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Just curious???


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Am interested in knowing from early stagers (with recent diagnosis and surgery) whether or not they are getting chemo treatments based on that study that just came out during the asco meeting in June of this year?

I am--not really a hard decision--I want to do all that I can to avoid a report someday of "it's back."

Just had treatment one today--cisplatin/gemzar. So far, so good. :lol:

Would love to hear from all of you, what you decided, and why?

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I don't have all the info. I need to make a decision re: chemo and will see the Onc. again after I have a CT scan next week, but I think that if you are going to make a decision based on the study that included 1867 subjects at 148 centers in 33 countries, that you need to examine the research report, not just summaries or abstracts of it. And, you should discuss the article with your oncologist. I have a strong background in statistics and I don't find the summaries of that report convincing. The diffs. in outcomes at five years for stage 1 & 2 subjects are statistically significant, but small. Hopefully when I read the article, I'll be more convinced one way or the other.


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I've posted just recently regarding this issue because I couldn't decide what to do myself.

I, like Muriel, was not completely sold on the statistics in the report and the fact that it was one study of 1800 plus people. I also have questions regarding why Oncologists have "jumped" all over this issue but Surgeons and Pulmonary Specialists seem to be holding back. As I've posted before, I'm a cynic...and wonder how much of this big drive for adjuntive therapy is for the additional money that it will provide to the Oncologist's pockets.

My Surgeon and Pulmonary Specialist had told me that I did not need any follow up chemo...the Oncologist that I chose, tells me that I need treatment every 3 weeks for 6 months after employing what could be construed as scare tactics. When I had questioned my surgeon about this report, he had kind of waved it off...saying that it was too new, the study group too small and the projected survival increase for Stage 1 too small to outweigh the risks of chemotherapy. He had said that it would be better to heal and to build my strength and immune system up so that in the future, if something did show up, I would be strong enough and healthy enough to fight it. He also mentioned something about the body building resistance to chemo. Basically, his and the Pulmonary Specialist's opinion was..its gone..I have over an 80% chance of making it...get on with my life, follow up every 3 months and that's the end of it. They both told me to start living again.

My additional concerns are that I am a manager in a Call Center that during the next few months will ramp up to 450 people in one huge building. Traditionally, this is a hotbed of germs..flu, bronchitis, what have you and being a manager, I can hardly afford to avoid people. If I have the chemo and compromise my immune system, what are my chances of getting sick and perhaps becoming a fatality that way? Not meaning to sound dramatic...but I'm sure its happened...I just can't seem to find any statistics. And why put myself in that position for something that I feel isn't a sure thing anyway? Hell, if something came out that said..here take this chemo and you will be cured and never have cancer again..guaranteed....I would quit my job if I had to. But this study is not giving me anything like that. It is a huge IF as far as I'm concerned. And speaking of ifs..if my surgeon and Pulmonary Specialist HAD recommended follow up chemo also, I most certainly would have gone for it since those are the people I trust the most. I trusted my surgeon enough to cut me open with whatever they use to cut you open :) , I don't think you can trust a man any more than that. Why should I change now?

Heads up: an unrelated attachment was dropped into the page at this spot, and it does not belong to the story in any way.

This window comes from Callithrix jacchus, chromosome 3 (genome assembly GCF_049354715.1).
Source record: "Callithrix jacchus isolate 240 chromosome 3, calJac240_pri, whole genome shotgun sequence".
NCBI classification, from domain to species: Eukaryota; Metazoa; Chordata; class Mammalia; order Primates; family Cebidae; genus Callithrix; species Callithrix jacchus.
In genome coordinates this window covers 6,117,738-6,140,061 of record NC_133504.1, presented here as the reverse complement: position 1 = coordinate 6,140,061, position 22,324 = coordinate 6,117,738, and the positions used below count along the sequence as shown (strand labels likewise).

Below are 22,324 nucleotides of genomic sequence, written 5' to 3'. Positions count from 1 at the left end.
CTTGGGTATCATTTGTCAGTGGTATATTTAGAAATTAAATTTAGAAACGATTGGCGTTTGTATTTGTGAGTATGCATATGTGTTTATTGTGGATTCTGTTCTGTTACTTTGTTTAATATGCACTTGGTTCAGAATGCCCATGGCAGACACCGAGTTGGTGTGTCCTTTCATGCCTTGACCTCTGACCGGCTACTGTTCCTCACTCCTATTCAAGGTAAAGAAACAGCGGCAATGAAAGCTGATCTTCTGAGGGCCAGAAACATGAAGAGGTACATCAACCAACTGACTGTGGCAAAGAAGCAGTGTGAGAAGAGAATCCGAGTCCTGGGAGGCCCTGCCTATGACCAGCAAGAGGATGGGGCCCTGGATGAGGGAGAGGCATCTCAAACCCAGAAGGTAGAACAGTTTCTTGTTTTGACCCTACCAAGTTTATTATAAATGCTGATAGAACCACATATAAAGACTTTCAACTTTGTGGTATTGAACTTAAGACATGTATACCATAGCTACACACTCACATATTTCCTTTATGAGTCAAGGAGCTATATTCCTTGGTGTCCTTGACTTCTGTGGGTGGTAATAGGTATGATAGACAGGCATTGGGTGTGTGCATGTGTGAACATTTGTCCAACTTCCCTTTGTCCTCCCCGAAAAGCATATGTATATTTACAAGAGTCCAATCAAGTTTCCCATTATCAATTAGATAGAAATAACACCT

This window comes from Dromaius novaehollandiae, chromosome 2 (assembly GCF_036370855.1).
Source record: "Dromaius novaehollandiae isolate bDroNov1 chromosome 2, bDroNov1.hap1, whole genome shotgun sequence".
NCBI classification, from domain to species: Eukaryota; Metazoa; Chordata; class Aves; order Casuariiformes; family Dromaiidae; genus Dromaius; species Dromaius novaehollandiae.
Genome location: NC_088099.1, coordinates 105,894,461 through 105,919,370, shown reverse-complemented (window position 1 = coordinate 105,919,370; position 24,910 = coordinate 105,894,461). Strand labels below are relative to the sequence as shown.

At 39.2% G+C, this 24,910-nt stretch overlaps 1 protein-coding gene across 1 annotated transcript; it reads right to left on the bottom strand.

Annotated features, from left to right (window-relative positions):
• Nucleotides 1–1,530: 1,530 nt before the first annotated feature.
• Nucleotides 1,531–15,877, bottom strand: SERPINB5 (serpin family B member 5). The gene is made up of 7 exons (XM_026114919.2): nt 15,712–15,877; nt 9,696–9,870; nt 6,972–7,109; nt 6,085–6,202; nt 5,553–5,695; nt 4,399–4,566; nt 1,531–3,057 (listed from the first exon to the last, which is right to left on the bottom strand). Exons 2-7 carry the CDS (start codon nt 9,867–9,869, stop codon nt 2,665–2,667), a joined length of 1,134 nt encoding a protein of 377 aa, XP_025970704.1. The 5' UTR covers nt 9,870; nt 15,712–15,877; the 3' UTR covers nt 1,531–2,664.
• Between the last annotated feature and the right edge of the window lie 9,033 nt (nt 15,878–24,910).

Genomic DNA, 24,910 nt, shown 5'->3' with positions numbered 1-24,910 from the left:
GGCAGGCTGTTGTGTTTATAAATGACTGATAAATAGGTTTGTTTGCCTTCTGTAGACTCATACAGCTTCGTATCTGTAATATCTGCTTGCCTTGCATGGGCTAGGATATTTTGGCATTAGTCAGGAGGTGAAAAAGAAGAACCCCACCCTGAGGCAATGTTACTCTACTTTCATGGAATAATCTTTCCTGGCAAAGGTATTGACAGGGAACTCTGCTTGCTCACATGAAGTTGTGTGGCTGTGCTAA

I guess ultimately, my decision has been made and that is, at this point anyway, I will not be taking chemo. There just isn't enough proof for me that this would increase my survival rate significantly enough to put my body through this while I'm still recovering from surgery. If, at any point in the future, something does show up on an xray...of course, I will immense myself in whatever is suggested. But, for me, one study does not warrant taking something that is for treating cancer and turning it into a preventive measure that may, or may not, work.

I know that public opinion seems to be toward getting the chemo. That is great...and no matter what decision anyone makes...it is their decision to make and will be the right one for them. What I have written is only my opinion and one that I know is mine...I have no clue if it is right or wrong, I just know that it is mine and the one I am going with. We all need to make our minds up with whatever knowledge we have and like I've posted before, the important thing is to decide what to do and not look back. No regrets. I may end up with a recurrence 8 months from now and want to second guess my decision...however, I may still end up with a recurrence if I take the chemo. Who knows about this damn disease??